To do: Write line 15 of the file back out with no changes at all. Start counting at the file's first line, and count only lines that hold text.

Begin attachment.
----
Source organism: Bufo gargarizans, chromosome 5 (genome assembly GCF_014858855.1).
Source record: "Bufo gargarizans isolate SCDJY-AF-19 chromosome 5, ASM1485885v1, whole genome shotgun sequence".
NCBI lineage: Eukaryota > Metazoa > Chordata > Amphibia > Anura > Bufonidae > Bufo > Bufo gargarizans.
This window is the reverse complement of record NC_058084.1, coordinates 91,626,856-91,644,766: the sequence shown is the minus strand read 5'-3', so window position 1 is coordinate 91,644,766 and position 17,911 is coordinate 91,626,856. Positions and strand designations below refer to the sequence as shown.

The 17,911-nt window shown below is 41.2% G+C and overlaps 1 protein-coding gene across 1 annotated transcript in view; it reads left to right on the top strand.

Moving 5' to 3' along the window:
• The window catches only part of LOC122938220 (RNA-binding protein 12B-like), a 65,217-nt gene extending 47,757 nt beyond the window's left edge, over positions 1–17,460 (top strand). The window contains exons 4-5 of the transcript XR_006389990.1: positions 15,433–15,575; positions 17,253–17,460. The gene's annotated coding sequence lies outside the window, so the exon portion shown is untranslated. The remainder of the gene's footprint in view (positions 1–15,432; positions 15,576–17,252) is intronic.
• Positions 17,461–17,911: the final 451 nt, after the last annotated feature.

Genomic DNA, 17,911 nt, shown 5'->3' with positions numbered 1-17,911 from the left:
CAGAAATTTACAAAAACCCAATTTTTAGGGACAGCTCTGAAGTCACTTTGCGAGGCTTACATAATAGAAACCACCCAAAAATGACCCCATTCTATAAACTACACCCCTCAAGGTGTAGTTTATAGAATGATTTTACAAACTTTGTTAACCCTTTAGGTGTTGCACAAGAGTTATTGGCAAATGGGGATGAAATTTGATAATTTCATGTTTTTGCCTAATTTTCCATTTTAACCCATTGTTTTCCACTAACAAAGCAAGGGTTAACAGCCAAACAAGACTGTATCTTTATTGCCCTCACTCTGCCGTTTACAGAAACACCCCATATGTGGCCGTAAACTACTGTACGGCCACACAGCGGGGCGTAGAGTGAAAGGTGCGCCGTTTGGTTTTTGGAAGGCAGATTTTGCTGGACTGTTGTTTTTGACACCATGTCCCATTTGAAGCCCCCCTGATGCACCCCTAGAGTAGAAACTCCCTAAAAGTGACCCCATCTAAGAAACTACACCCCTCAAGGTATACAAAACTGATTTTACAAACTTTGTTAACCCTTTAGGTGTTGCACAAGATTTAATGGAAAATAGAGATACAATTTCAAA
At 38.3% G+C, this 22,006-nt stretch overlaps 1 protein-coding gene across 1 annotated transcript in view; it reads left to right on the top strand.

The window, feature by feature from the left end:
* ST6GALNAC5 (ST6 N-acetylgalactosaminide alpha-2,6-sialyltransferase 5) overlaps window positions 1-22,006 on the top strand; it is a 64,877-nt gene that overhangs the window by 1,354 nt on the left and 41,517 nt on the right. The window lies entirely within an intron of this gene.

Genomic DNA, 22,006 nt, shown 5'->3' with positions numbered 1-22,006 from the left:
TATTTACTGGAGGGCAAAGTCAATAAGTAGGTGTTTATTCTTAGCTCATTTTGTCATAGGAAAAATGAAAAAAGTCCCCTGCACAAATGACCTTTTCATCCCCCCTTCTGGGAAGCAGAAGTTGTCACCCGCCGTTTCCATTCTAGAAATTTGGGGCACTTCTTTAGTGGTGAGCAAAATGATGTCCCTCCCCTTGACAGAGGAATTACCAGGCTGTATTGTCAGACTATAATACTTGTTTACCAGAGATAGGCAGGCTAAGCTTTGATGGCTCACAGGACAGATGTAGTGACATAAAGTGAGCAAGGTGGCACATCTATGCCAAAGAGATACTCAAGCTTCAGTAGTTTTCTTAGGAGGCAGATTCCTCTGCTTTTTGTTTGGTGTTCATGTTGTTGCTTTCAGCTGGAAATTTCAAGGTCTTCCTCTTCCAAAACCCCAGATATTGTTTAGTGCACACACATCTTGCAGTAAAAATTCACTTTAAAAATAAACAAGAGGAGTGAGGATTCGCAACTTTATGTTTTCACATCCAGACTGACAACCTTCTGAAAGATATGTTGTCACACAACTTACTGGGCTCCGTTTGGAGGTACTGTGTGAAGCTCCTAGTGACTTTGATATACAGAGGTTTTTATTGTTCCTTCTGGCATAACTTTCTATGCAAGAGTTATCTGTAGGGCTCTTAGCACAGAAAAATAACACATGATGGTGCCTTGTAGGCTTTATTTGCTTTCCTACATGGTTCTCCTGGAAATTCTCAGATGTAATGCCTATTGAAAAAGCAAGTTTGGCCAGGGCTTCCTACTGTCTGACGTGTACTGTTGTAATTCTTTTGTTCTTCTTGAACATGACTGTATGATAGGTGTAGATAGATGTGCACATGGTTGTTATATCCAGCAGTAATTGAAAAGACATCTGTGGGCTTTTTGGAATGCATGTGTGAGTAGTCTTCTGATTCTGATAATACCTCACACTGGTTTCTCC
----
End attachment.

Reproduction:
TATTTACTGGAGGGCAAAGTCAATAAGTAGGTGTTTATTCTTAGCTCATTTTGTCATAGGAAAAATGAAAAAAGTCCCCTGCACAAATGACCTTTTCATCCCCCCTTCTGGGAAGCAGAAGTTGTCACCCGCCGTTTCCATTCTAGAAATTTGGGGCACTTCTTTAGTGGTGAGCAAAATGATGTCCCTCCCCTTGACAGAGGAATTACCAGGCTGTATTGTCAGACTATAATACTTGTTTACCAGAGATAGGCAGGCTAAGCTTTGATGGCTCACAGGACAGATGTAGTGACATAAAGTGAGCAAGGTGGCACATCTATGCCAAAGAGATACTCAAGCTTCAGTAGTTTTCTTAGGAGGCAGATTCCTCTGCTTTTTGTTTGGTGTTCATGTTGTTGCTTTCAGCTGGAAATTTCAAGGTCTTCCTCTTCCAAAACCCCAGATATTGTTTAGTGCACACACATCTTGCAGTAAAAATTCACTTTAAAAATAAACAAGAGGAGTGAGGATTCGCAACTTTATGTTTTCACATCCAGACTGACAACCTTCTGAAAGATATGTTGTCACACAACTTACTGGGCTCCGTTTGGAGGTACTGTGTGAAGCTCCTAGTGACTTTGATATACAGAGGTTTTTATTGTTCCTTCTGGCATAACTTTCTATGCAAGAGTTATCTGTAGGGCTCTTAGCACAGAAAAATAACACATGATGGTGCCTTGTAGGCTTTATTTGCTTTCCTACATGGTTCTCCTGGAAATTCTCAGATGTAATGCCTATTGAAAAAGCAAGTTTGGCCAGGGCTTCCTACTGTCTGACGTGTACTGTTGTAATTCTTTTGTTCTTCTTGAACATGACTGTATGATAGGTGTAGATAGATGTGCACATGGTTGTTATATCCAGCAGTAATTGAAAAGACATCTGTGGGCTTTTTGGAATGCATGTGTGAGTAGTCTTCTGATTCTGATAATACCTCACACTGGTTTCTCC